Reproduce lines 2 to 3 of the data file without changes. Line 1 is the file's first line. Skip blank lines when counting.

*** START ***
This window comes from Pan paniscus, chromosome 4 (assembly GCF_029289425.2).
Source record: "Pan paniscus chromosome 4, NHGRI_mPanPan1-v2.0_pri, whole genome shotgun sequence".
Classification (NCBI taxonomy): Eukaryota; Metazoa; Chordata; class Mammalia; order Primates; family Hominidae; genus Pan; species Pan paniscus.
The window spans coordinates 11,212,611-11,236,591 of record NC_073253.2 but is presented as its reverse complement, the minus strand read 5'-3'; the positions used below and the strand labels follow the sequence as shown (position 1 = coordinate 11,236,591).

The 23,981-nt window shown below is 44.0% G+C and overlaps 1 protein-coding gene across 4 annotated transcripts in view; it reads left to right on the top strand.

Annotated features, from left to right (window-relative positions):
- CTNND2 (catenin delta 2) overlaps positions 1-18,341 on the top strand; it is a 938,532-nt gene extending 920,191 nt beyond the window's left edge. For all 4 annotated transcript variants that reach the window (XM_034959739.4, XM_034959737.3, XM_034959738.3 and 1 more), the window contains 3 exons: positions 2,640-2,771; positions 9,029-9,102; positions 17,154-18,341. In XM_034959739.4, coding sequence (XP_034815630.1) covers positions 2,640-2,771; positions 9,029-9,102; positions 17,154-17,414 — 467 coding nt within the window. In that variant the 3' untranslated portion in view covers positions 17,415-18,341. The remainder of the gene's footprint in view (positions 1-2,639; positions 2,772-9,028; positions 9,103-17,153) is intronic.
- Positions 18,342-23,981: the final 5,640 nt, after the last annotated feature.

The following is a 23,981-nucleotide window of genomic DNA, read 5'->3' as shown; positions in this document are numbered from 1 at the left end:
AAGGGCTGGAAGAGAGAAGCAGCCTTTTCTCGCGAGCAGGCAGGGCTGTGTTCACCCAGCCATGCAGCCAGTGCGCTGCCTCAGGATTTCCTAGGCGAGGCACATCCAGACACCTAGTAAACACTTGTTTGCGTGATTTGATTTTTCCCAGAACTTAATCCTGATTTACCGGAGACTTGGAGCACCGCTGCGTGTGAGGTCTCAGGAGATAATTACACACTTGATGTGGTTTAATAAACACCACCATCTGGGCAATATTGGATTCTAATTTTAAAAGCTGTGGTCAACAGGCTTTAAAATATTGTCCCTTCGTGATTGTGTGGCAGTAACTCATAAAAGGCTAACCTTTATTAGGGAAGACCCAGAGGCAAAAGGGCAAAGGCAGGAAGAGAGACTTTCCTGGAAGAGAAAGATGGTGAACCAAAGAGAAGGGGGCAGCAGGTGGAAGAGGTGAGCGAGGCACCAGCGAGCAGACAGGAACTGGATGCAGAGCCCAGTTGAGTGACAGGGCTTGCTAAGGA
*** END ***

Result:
Source record: "Pan paniscus chromosome 4, NHGRI_mPanPan1-v2.0_pri, whole genome shotgun sequence".
Classification (NCBI taxonomy): Eukaryota; Metazoa; Chordata; class Mammalia; order Primates; family Hominidae; genus Pan; species Pan paniscus.